In 2009 the Department of Labor (DOL) began the work of creating what is now known as the “fiduciary rule,” or the “conflict of interest rule.” The goal of the rule is to help protect retirement savings by requiring representatives to only recommend investments that are in an investor’s best interest. Continue reading
This article is available as a downloadable PDF.
In 2009 the Department of Labor (DOL) began the work of creating what is now known as the “fiduciary rule,” or the “conflict of interest rule.” The goal of the rule is to help protect retirement savings by requiring representatives to only recommend investments that are in an investor’s best interest.
The transition period for the rule begins on April 10, 2017, and will continue until January 1, 2018, in order to give broker-dealers and other firms sufficient time to meet compliance standards.
Who Is a Fiduciary?
Almost any broker-dealer or financial advisor who is providing recommendations or advice in regard to 401(k)s and IRA accounts is considered by this rule to be an investment advice fiduciary. This includes (but is not limited to) recommendations given to an investor in a 401(k) plan or IRA account, or the fiduciary of a plan. A plan fiduciary is a person who manages a retirement plan and must put the plan’s interests before his own.
According to the rule, a representative is considered to be giving investment advice regarding a 401(k) plan or IRA if:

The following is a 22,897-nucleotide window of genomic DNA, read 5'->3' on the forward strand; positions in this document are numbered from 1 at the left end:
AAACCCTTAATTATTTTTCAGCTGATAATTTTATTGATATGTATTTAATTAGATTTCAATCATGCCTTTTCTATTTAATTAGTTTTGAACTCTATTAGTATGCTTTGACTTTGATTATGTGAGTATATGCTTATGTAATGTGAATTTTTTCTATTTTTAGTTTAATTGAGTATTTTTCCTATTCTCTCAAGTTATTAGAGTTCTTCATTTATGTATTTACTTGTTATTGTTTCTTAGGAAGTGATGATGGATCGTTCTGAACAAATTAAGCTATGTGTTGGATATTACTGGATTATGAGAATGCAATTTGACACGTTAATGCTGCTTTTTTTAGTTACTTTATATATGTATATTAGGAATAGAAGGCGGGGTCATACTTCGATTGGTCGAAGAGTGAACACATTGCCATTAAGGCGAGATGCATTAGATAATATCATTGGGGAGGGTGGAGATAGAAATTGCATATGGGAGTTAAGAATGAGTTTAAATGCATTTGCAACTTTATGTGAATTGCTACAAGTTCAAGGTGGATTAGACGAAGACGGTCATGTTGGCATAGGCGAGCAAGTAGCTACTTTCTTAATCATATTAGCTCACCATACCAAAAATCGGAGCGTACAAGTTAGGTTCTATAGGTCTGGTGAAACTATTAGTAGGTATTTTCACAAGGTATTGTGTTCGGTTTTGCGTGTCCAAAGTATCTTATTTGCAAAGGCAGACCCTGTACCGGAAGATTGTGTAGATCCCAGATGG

- The representative gives a recommendation. No surprise here.
- The recommendation is given for a fee or any kind of compensation. If you don’t get paid for it, it’s not investment advice, according to this law.
- The recommendation regards:
- What to do with an investment. For example: buy, sell, hold.
- How to invest securities or other investments after they are rolled over, transferred, or distributed from the retirement plan or IRA.
- Management of securities or other investments. This includes things like advice about what to add to a portfolio; recommending another investment advisor or manager; and advice about rollovers, transfers, and distributions from a retirement plan or IRA.
The person must also meet at least one of the following criteria to be considered a fiduciary by the rule:
- He represents himself as a fiduciary. Simple enough, right?
- He gives the advice by written or verbal agreement. It doesn’t have to be a formal contract, but it does have to be agreed upon by both parties.
What Constitutes a Recommendation?